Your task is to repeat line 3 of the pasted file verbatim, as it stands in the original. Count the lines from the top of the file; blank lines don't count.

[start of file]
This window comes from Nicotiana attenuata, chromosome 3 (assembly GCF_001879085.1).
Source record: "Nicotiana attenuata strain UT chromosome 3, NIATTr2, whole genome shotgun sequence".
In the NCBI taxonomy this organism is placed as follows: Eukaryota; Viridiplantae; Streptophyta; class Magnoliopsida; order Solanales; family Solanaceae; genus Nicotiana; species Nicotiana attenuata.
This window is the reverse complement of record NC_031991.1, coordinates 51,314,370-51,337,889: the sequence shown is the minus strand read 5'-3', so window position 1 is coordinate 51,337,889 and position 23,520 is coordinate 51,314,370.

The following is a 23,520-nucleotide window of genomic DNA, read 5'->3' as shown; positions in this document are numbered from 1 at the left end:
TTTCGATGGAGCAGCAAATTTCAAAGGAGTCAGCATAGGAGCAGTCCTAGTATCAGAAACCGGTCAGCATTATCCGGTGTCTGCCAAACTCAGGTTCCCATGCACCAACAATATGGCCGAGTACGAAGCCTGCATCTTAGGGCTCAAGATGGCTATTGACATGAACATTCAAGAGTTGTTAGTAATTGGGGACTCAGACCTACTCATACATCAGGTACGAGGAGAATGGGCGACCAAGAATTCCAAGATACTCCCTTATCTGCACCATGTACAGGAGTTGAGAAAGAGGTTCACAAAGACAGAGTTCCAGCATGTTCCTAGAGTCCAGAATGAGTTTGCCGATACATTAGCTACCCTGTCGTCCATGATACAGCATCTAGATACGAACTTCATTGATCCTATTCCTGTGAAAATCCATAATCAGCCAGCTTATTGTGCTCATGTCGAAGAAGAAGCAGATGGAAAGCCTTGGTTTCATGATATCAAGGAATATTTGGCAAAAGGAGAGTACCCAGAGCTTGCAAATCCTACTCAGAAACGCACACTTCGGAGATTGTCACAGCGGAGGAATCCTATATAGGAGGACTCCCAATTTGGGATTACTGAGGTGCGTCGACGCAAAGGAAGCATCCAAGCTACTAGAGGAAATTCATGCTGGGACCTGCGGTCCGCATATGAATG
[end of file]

In the NCBI taxonomy this organism is placed as follows: Eukaryota; Viridiplantae; Streptophyta; class Magnoliopsida; order Solanales; family Solanaceae; genus Nicotiana; species Nicotiana attenuata.